[5]:
!ls data/*.csv | head
data/2000-01-01.csv
data/2000-01-02.csv
data/2000-01-03.csv
data/2000-01-04.csv
data/2000-01-05.csv
data/2000-01-06.csv
data/2000-01-07.csv
data/2000-01-08.csv
data/2000-01-09.csv
data/2000-01-10.csv
[6]:
!head data/2000-01-01.csv
timestamp,id,name,x,y
2000-01-01 00:00:00,1008,Patricia,0.15864472106038807,0.9812639644999739
2000-01-01 00:00:01,1008,Quinn,-0.4126941258179131,0.4203676743717186
2000-01-01 00:00:02,1067,Laura,0.4535217643829417,-0.5306091691946111
2000-01-01 00:00:03,996,Sarah,0.3730665706802092,-0.2805804812925936
2000-01-01 00:00:04,1006,Victor,-0.034958764953235466,0.4285228268018819
2000-01-01 00:00:05,1016,Michael,-0.7525136278832607,0.8630818092750212
2000-01-01 00:00:06,1035,Victor,-0.8839599244134992,-0.320766615490806
2000-01-01 00:00:07,1010,Hannah,0.8943454583497881,-0.18104494559906015
2000-01-01 00:00:08,967,Ingrid,0.4897953274656761,0.9719138041728912
[7]:
!head data/2000-01-30.csv
timestamp,id,name,x,y
2000-01-30 00:00:00,976,Kevin,0.09357418699164488,-0.9053659669393135
2000-01-30 00:00:01,1035,Hannah,0.17306525311006804,0.7134161812081383
2000-01-30 00:00:02,1008,Xavier,0.9075295114097659,0.8372240248569134
2000-01-30 00:00:03,997,Kevin,0.9215202812973804,-0.3760860377300812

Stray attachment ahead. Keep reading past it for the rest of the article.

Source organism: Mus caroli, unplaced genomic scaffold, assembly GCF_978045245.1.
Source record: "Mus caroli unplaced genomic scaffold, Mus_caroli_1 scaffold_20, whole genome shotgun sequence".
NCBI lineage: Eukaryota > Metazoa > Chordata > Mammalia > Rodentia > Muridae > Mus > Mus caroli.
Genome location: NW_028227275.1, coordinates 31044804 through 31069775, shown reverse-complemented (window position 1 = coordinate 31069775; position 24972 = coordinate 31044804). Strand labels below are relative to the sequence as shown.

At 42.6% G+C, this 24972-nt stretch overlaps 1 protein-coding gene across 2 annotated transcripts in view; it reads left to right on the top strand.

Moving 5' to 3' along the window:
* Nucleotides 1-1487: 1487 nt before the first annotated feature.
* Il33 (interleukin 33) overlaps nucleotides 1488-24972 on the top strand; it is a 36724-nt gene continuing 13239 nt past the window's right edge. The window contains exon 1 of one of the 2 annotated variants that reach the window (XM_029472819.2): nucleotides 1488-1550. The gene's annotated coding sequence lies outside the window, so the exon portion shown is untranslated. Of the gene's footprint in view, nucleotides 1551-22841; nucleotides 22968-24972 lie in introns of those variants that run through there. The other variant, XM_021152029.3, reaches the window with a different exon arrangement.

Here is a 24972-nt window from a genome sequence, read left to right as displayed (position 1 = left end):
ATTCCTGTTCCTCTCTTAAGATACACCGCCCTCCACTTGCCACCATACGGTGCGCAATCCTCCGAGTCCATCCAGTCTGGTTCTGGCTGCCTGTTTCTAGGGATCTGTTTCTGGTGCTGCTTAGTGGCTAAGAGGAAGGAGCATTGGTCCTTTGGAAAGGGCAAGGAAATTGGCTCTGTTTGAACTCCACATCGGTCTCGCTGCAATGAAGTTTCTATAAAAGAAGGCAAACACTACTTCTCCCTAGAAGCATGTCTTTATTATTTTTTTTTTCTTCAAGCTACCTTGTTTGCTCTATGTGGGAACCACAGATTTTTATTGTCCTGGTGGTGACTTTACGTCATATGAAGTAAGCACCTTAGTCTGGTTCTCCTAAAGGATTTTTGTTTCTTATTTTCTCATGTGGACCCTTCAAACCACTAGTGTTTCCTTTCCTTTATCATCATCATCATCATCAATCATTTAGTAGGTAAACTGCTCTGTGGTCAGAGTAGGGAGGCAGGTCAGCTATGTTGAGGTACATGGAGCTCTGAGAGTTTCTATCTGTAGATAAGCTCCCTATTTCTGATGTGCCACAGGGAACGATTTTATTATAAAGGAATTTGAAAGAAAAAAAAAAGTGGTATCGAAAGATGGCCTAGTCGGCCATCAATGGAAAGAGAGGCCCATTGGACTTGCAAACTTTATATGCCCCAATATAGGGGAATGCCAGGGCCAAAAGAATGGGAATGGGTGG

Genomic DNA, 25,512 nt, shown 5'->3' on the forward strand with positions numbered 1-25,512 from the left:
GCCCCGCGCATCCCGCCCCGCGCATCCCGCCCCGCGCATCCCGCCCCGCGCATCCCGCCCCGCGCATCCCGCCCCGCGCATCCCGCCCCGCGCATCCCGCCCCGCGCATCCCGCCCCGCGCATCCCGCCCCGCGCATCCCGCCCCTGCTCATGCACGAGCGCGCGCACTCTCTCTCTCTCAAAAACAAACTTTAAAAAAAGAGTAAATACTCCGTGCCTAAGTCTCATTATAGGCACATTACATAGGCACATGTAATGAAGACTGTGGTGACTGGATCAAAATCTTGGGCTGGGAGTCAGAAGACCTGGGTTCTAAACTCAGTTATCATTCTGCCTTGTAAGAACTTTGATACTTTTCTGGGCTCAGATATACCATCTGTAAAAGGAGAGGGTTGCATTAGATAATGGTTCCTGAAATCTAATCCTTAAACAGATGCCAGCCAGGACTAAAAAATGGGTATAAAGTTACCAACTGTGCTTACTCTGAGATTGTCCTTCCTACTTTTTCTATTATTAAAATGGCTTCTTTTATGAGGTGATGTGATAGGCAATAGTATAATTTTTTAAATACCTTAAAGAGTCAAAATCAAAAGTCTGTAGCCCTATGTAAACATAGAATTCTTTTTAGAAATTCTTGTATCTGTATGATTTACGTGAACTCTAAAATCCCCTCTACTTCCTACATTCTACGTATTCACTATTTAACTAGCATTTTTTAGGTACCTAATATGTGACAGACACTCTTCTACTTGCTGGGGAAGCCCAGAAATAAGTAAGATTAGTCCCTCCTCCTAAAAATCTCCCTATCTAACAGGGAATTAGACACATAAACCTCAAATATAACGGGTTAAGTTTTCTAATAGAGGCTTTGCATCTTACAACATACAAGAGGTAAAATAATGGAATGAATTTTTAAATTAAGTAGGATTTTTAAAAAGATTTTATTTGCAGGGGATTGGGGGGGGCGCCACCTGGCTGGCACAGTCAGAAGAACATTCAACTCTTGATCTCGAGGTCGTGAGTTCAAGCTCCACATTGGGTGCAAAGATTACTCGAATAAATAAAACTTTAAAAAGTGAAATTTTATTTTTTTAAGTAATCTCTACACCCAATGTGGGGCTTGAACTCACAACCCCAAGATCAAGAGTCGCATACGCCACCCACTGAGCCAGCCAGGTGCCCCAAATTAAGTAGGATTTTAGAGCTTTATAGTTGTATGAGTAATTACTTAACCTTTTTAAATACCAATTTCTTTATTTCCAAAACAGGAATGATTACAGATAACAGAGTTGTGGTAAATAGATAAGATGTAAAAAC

2000-01-30 00:00:04,1041,Tim,0.23835615535432653,-0.5653024786717102
2000-01-30 00:00:05,1037,Laura,0.9624217527679262,0.2736877802612838
2000-01-30 00:00:06,959,Laura,0.6161362614673098,0.20051029156609568
2000-01-30 00:00:07,1022,Tim,0.4180747755458363,0.8072654001168373
2000-01-30 00:00:08,973,Zelda,0.6730613511586587,0.48907780151975455

We can read one file with pandas.read_csv or many files with dask.dataframe.read_csv

[8]:
import pandas as pd

df = pd.read_csv('data/2000-01-01.csv')
df.head()
[8]:
timestamp id name x y
0 2000-01-01 00:00:00 1008 Patricia 0.158645 0.981264
1 2000-01-01 00:00:01 1008 Quinn -0.412694 0.420368
2 2000-01-01 00:00:02 1067 Laura 0.453522 -0.530609
3 2000-01-01 00:00:03 996 Sarah 0.373067 -0.280580
4 2000-01-01 00:00:04 1006 Victor -0.034959 0.428523
[9]:
import dask.dataframe as dd

df = dd.read_csv('data/2000-*-*.csv')
df
[9]:
Dask DataFrame Structure:
timestamp id name x y
npartitions=30
object int64 object float64 float64
... ... ... ... ...
... ... ... ... ... ...
... ... ... ... ...
... ... ... ... ...
Dask Name: read-csv, 30 tasks
[10]:
df.head()
[10]:
timestamp id name x y
0 2000-01-01 00:00:00 1008 Patricia 0.158645 0.981264